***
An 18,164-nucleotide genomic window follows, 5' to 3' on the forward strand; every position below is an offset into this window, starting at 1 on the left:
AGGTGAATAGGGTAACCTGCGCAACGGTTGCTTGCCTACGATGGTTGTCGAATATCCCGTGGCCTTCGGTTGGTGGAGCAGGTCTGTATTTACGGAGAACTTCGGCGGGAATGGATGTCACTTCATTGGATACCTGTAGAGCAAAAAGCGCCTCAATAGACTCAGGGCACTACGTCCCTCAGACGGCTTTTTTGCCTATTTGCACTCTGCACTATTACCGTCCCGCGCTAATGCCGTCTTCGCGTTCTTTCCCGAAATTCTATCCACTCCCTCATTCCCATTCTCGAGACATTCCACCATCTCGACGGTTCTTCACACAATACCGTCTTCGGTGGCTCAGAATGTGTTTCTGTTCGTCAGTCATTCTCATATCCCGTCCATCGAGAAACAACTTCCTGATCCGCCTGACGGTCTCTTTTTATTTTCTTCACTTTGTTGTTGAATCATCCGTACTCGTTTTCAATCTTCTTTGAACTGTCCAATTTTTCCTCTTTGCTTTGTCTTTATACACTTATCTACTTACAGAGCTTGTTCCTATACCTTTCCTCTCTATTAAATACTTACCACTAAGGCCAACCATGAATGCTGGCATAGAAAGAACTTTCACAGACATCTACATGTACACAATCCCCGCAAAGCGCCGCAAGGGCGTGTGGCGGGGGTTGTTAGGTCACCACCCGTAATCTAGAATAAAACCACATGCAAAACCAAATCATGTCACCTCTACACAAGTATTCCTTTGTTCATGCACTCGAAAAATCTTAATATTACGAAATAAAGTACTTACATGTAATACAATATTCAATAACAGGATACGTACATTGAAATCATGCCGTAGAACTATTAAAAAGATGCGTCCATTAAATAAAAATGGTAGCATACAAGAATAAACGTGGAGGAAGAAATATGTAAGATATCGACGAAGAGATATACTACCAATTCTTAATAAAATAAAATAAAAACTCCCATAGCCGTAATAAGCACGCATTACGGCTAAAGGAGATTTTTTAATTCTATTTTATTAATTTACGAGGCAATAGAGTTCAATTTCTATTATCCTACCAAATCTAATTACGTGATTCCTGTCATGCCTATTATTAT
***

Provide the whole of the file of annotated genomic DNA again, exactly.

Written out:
An 18,164-nucleotide genomic window follows, 5' to 3' on the forward strand; every position below is an offset into this window, starting at 1 on the left:
AGGTGAATAGGGTAACCTGCGCAACGGTTGCTTGCCTACGATGGTTGTCGAATATCCCGTGGCCTTCGGTTGGTGGAGCAGGTCTGTATTTACGGAGAACTTCGGCGGGAATGGATGTCACTTCATTGGATACCTGTAGAGCAAAAAGCGCCTCAATAGACTCAGGGCACTACGTCCCTCAGACGGCTTTTTTGCCTATTTGCACTCTGCACTATTACCGTCCCGCGCTAATGCCGTCTTCGCGTTCTTTCCCGAAATTCTATCCACTCCCTCATTCCCATTCTCGAGACATTCCACCATCTCGACGGTTCTTCACACAATACCGTCTTCGGTGGCTCAGAATGTGTTTCTGTTCGTCAGTCATTCTCATATCCCGTCCATCGAGAAACAACTTCCTGATCCGCCTGACGGTCTCTTTTTATTTTCTTCACTTTGTTGTTGAATCATCCGTACTCGTTTTCAATCTTCTTTGAACTGTCCAATTTTTCCTCTTTGCTTTGTCTTTATACACTTATCTACTTACAGAGCTTGTTCCTATACCTTTCCTCTCTATTAAATACTTACCACTAAGGCCAACCATGAATGCTGGCATAGAAAGAACTTTCACAGACATCTACATGTACACAATCCCCGCAAAGCGCCGCAAGGGCGTGTGGCGGGGGTTGTTAGGTCACCACCCGTAATCTAGAATAAAACCACATGCAAAACCAAATCATGTCACCTCTACACAAGTATTCCTTTGTTCATGCACTCGAAAAATCTTAATATTACGAAATAAAGTACTTACATGTAATACAATATTCAATAACAGGATACGTACATTGAAATCATGCCGTAGAACTATTAAAAAGATGCGTCCATTAAATAAAAATGGTAGCATACAAGAATAAACGTGGAGGAAGAAATATGTAAGATATCGACGAAGAGATATACTACCAATTCTTAATAAAATAAAATAAAAACTCCCATAGCCGTAATAAGCACGCATTACGGCTAAAGGAGATTTTTTAATTCTATTTTATTAATTTACGAGGCAATAGAGTTCAATTTCTATTATCCTACCAAATCTAATTACGTGATTCCTGTCATGCCTATTATTAT